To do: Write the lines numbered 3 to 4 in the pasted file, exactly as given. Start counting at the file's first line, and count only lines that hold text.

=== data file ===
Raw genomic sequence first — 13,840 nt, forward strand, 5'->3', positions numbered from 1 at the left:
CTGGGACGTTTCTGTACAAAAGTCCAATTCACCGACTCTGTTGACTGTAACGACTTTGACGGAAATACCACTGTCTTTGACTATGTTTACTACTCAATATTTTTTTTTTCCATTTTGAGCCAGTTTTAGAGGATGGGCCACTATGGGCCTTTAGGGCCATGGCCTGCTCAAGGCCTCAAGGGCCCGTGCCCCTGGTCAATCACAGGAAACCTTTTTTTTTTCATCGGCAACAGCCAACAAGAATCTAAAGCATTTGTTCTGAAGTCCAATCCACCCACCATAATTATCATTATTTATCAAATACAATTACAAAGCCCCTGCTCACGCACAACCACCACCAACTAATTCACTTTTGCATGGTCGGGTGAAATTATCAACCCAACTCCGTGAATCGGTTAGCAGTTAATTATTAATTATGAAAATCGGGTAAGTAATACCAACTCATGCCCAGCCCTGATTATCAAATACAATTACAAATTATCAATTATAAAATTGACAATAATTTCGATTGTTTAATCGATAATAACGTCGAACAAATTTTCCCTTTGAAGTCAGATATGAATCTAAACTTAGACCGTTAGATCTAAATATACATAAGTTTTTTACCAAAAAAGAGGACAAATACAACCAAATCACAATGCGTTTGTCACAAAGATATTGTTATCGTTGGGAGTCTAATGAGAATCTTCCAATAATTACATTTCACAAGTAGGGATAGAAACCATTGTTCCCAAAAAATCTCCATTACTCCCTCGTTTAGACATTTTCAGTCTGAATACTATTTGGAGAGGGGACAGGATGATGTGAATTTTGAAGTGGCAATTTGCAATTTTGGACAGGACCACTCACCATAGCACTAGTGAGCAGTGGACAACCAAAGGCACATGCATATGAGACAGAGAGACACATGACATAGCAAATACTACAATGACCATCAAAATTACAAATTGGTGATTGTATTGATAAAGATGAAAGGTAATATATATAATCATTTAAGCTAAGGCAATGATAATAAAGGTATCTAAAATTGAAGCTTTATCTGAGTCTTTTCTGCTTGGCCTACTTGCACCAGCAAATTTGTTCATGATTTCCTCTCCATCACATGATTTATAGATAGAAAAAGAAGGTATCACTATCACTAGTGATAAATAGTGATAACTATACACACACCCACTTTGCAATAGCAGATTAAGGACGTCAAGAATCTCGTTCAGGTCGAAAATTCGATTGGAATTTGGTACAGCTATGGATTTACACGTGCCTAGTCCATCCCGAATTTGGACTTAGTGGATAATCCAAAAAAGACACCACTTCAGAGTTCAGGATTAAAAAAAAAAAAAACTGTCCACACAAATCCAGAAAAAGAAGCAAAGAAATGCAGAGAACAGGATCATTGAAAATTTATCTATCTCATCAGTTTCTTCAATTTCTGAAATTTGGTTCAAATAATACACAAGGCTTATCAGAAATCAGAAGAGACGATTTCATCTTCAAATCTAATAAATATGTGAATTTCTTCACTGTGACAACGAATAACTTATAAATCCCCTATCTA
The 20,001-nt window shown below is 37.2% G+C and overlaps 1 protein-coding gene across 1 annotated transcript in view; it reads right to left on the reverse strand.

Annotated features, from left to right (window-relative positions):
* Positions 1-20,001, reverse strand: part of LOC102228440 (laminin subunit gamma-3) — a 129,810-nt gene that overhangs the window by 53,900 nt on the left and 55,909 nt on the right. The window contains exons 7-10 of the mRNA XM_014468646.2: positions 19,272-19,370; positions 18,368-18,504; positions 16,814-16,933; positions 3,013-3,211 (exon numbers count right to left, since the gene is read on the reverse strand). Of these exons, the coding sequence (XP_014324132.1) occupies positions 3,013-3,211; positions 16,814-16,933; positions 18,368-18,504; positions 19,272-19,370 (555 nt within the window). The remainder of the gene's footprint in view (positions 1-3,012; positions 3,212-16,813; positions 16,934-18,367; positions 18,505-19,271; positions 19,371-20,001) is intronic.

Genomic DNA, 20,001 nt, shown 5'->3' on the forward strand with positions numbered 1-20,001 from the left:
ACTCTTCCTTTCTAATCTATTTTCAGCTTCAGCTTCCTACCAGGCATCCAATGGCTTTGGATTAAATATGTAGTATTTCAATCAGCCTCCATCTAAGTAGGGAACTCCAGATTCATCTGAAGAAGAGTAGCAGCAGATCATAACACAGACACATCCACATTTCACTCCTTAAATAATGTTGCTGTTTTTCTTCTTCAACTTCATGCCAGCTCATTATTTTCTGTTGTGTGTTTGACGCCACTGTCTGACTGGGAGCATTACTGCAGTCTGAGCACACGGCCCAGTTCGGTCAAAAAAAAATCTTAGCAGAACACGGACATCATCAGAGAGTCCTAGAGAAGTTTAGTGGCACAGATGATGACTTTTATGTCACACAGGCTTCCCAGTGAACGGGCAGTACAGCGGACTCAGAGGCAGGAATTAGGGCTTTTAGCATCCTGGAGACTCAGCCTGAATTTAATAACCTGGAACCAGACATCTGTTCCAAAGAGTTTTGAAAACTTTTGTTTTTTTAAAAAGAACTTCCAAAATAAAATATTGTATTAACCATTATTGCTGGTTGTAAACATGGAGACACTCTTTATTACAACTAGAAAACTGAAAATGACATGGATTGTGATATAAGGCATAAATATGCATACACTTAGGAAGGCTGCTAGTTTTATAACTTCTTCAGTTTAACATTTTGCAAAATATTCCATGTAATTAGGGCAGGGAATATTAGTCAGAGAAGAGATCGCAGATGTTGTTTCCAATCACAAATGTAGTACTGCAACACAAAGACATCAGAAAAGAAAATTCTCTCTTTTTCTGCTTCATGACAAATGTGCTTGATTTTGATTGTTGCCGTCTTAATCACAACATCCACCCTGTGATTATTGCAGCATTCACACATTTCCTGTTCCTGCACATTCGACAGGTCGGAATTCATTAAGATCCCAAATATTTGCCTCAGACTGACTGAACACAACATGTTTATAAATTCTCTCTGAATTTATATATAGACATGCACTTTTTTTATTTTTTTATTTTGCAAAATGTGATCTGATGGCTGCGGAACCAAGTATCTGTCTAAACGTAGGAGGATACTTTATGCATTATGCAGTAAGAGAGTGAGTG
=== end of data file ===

The 20,001-nt window shown below is 37.2% G+C and overlaps 1 protein-coding gene across 1 annotated transcript in view; it reads right to left on the reverse strand.

Annotated features, from left to right (window-relative positions):